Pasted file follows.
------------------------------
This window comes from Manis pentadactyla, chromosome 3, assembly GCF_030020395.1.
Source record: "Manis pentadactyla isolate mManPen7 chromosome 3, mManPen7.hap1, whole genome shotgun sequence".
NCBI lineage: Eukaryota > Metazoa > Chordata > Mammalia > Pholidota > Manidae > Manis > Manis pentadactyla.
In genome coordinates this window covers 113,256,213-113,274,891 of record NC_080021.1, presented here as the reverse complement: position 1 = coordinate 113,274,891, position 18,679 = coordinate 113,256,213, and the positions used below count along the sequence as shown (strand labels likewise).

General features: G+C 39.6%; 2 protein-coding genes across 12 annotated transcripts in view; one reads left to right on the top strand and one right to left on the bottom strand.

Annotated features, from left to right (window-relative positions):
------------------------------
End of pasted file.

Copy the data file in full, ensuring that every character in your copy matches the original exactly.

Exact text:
This window comes from Manis pentadactyla, chromosome 3, assembly GCF_030020395.1.
Source record: "Manis pentadactyla isolate mManPen7 chromosome 3, mManPen7.hap1, whole genome shotgun sequence".
NCBI lineage: Eukaryota > Metazoa > Chordata > Mammalia > Pholidota > Manidae > Manis > Manis pentadactyla.
In genome coordinates this window covers 113,256,213-113,274,891 of record NC_080021.1, presented here as the reverse complement: position 1 = coordinate 113,274,891, position 18,679 = coordinate 113,256,213, and the positions used below count along the sequence as shown (strand labels likewise).

General features: G+C 39.6%; 2 protein-coding genes across 12 annotated transcripts in view; one reads left to right on the top strand and one right to left on the bottom strand.

Annotated features, from left to right (window-relative positions):